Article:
The life of a married film critic

This Monday, I will have been married for four months. So it’s kind of funny that I recently had to review two different films that are opening tomorrow, both of which happen to put the marital status of their protagonists right there in the titles.

I’ll post links to my reviews of The Honeymooners and Mr. & Mrs. Smith when they go up tomorrow, but for now, suffice to say that I was amused to see that, in both films, the couples in question have been together for six years and are beginning to wonder if the marriage has run out of steam. I have two basic reactions to this: (1) Gosh, I hope it ain’t like that for D and me in 2011, and (2) these are the sorts of moviegoing coincidences I live for. Who knows, I might even be able to pitch a “theme” piece on this.

But that’s not why I’m writing this post.

No, the reason I’m writing this post is that I have decided to stay home and watch something from the video pile or get some more work done or something, instead of dashing out to catch the last matinee of a movie that is finishing its first run tonight.

My reasons for skipping this screening are partly financial, and partly due to time constraints, but it all comes down to my wife, really: She has, shall we say, encouraged me to be more responsible with my money, and I suspect this film will probably come back on a second-run double-bill in the near future; and she is seeing another film with me tonight, at a theatre for which I have a media pass, so I might as well stay put and wait for her to get home from work, instead of rushing around from film to film and barely having time to pick her up between theatres.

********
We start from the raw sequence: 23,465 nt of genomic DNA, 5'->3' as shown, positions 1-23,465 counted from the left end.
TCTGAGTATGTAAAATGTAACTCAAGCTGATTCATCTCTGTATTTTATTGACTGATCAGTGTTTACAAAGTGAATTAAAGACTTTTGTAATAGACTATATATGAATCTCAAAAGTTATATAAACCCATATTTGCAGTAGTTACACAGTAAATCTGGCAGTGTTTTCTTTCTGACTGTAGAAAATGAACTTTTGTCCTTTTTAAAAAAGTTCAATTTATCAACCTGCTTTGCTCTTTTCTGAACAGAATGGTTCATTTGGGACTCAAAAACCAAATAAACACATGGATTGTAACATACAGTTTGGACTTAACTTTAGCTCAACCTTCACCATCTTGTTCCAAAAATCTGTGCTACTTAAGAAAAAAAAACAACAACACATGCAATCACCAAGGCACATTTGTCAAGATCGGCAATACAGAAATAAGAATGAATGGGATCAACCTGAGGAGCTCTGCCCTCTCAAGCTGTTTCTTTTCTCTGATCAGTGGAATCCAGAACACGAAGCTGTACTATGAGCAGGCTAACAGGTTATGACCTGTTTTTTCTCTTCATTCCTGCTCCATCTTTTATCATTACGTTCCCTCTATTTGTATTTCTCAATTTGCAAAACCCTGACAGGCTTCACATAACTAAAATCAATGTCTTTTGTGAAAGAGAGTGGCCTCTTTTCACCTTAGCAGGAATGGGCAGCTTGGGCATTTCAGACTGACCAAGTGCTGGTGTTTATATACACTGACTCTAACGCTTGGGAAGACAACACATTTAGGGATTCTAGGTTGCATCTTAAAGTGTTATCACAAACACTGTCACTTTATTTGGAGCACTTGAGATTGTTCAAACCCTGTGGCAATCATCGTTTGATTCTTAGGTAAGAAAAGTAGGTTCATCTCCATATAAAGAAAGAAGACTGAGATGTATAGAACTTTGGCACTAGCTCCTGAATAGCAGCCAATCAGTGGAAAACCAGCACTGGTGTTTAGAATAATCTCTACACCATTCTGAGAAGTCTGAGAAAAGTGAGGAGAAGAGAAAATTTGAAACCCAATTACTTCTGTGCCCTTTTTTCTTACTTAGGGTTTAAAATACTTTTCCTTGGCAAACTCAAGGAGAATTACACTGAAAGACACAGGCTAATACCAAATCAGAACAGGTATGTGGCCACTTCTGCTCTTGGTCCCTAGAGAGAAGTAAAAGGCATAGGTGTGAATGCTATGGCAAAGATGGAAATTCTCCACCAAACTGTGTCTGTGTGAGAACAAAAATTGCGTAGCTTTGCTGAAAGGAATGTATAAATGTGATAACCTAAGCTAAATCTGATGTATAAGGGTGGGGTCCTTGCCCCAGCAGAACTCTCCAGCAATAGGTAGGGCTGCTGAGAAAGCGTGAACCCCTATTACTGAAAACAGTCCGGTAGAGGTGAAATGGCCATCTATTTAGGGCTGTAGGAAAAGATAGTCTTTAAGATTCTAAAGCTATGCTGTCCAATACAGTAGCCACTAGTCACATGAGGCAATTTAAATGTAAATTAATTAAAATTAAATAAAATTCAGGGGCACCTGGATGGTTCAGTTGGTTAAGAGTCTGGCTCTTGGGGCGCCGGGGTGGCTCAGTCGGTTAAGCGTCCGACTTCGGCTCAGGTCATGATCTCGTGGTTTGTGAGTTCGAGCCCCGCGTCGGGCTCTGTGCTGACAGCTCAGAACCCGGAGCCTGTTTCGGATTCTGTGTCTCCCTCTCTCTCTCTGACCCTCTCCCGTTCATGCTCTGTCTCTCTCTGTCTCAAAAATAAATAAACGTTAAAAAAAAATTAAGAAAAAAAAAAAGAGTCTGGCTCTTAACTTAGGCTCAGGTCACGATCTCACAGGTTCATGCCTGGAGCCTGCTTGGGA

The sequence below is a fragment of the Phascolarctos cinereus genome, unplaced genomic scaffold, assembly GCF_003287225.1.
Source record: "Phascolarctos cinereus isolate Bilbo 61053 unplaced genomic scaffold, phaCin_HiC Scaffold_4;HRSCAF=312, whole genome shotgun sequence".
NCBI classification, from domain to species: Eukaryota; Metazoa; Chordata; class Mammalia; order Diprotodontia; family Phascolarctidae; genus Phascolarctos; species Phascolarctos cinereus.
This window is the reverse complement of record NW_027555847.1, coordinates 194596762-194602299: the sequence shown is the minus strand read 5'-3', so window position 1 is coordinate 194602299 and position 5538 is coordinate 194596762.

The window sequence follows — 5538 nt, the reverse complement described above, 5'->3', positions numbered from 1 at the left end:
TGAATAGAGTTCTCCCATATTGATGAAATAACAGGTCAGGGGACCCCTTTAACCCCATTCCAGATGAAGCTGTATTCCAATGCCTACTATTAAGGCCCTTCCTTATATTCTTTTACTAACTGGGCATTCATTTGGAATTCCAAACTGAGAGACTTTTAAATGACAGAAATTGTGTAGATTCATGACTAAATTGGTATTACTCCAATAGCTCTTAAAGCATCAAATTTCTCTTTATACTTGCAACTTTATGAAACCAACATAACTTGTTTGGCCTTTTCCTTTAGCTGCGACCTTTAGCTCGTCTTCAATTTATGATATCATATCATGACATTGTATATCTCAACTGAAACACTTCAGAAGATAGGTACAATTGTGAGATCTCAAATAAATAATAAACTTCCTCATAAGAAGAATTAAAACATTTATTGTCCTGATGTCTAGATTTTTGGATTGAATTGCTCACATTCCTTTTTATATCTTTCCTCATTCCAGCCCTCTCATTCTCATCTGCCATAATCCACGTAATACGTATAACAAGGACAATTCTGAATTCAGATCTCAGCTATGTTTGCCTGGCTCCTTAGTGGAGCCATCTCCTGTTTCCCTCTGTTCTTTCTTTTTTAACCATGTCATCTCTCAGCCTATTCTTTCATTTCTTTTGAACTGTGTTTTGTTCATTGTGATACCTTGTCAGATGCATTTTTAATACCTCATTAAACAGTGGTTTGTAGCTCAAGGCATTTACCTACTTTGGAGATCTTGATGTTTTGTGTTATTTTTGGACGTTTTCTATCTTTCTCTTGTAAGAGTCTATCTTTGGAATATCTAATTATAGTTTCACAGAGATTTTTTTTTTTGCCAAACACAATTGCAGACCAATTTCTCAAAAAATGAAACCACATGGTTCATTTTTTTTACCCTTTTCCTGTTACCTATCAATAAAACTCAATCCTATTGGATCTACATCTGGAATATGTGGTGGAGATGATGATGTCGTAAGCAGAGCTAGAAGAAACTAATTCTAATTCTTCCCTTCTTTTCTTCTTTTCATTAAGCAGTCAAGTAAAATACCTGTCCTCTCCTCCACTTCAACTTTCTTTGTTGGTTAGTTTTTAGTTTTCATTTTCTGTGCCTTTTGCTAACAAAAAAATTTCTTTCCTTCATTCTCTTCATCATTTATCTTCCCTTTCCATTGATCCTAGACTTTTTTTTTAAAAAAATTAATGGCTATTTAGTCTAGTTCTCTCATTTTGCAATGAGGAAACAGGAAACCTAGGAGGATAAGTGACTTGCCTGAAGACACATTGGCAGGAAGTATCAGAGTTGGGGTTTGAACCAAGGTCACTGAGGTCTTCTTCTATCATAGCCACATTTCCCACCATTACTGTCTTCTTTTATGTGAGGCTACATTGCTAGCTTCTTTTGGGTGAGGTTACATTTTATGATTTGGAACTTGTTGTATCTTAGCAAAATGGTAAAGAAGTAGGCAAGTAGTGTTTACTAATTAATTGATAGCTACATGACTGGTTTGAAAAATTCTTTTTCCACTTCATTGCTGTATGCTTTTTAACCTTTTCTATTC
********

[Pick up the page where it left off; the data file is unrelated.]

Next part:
On top of this, our marriage hit another “first” last night. Last night I saw The Honeymooners at a theatre just four blocks from where we live, and because the film opens tomorrow, my editor wanted the review by noon today. (Actually, he wanted it by first thing yesterday morning, but since the only preview screening in town wasn’t until last night…) And because there was a screening of another film at 10am this morning that I really, really wanted to catch, I basically had 13 hours between the end of last night’s screening and the beginning of this morning’s screening to come home, write the review, sleep, eat, say a few words to my wife, and go back to the theatre — and not necessarily in that order.

In my bachelor days, this sort of thing would have been no problem whatsoever — I crammed work in between screenings at odd hours of the morning or evening all the time.

But, you see, I share the alarm clock now.

So that was interesting.

Fortunately, D had to wake up around 7am anyway, but I still felt obliged to persuade her to set it for just a little bit earlier, to give me the breathing room I usually need so that I can read the paper and do whatever else I need to do whenever I take brief breaks during my writing. D and I had anticipated this sort of thing and had talked about it before we got married, and we had kind of agreed that, if I needed to work any particularly unusual hours, then I should probably sleep on the couch — but fortunately, we didn’t have to resort to that, at least not this first time.

And hey, it took us almost four months to get to this point. So we probably won’t encounter this sort of thing that often.

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